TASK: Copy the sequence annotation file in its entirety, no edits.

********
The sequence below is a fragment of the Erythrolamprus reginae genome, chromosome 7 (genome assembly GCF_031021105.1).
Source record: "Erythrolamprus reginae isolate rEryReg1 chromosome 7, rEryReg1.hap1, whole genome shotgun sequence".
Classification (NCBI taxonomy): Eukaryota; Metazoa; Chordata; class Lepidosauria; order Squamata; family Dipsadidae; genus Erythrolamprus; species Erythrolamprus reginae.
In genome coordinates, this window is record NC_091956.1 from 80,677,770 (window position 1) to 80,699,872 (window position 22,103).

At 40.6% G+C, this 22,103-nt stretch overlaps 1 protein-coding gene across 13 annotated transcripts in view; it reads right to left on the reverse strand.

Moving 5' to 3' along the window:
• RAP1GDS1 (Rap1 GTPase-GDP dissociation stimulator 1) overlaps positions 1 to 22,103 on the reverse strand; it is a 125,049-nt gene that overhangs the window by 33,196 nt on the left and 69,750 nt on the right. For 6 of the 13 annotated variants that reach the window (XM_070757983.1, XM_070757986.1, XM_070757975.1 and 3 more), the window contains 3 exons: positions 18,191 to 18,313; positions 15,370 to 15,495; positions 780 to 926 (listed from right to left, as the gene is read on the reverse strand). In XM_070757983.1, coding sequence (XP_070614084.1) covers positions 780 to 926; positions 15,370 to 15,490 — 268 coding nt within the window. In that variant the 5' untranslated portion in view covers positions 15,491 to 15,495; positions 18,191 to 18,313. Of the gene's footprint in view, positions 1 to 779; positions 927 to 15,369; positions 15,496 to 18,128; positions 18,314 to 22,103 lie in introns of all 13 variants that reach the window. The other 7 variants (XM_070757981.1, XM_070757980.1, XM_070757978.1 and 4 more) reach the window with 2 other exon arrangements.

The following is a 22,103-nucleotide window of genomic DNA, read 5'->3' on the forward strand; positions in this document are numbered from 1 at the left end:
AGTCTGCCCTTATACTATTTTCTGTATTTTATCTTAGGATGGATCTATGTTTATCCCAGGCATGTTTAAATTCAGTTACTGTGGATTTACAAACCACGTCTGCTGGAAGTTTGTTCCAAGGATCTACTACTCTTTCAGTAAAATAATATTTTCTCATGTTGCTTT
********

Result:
The sequence below is a fragment of the Erythrolamprus reginae genome, chromosome 7 (genome assembly GCF_031021105.1).
Source record: "Erythrolamprus reginae isolate rEryReg1 chromosome 7, rEryReg1.hap1, whole genome shotgun sequence".
Classification (NCBI taxonomy): Eukaryota; Metazoa; Chordata; class Lepidosauria; order Squamata; family Dipsadidae; genus Erythrolamprus; species Erythrolamprus reginae.
In genome coordinates, this window is record NC_091956.1 from 80,677,770 (window position 1) to 80,699,872 (window position 22,103).

At 40.6% G+C, this 22,103-nt stretch overlaps 1 protein-coding gene across 13 annotated transcripts in view; it reads right to left on the reverse strand.

Moving 5' to 3' along the window:
• RAP1GDS1 (Rap1 GTPase-GDP dissociation stimulator 1) overlaps positions 1 to 22,103 on the reverse strand; it is a 125,049-nt gene that overhangs the window by 33,196 nt on the left and 69,750 nt on the right. For 6 of the 13 annotated variants that reach the window (XM_070757983.1, XM_070757986.1, XM_070757975.1 and 3 more), the window contains 3 exons: positions 18,191 to 18,313; positions 15,370 to 15,495; positions 780 to 926 (listed from right to left, as the gene is read on the reverse strand). In XM_070757983.1, coding sequence (XP_070614084.1) covers positions 780 to 926; positions 15,370 to 15,490 — 268 coding nt within the window. In that variant the 5' untranslated portion in view covers positions 15,491 to 15,495; positions 18,191 to 18,313. Of the gene's footprint in view, positions 1 to 779; positions 927 to 15,369; positions 15,496 to 18,128; positions 18,314 to 22,103 lie in introns of all 13 variants that reach the window. The other 7 variants (XM_070757981.1, XM_070757980.1, XM_070757978.1 and 4 more) reach the window with 2 other exon arrangements.

The following is a 22,103-nucleotide window of genomic DNA, read 5'->3' on the forward strand; positions in this document are numbered from 1 at the left end:
AGTCTGCCCTTATACTATTTTCTGTATTTTATCTTAGGATGGATCTATGTTTATCCCAGGCATGTTTAAATTCAGTTACTGTGGATTTACAAACCACGTCTGCTGGAAGTTTGTTCCAAGGATCTACTACTCTTTCAGTAAAATAATATTTTCTCATGTTGCTTT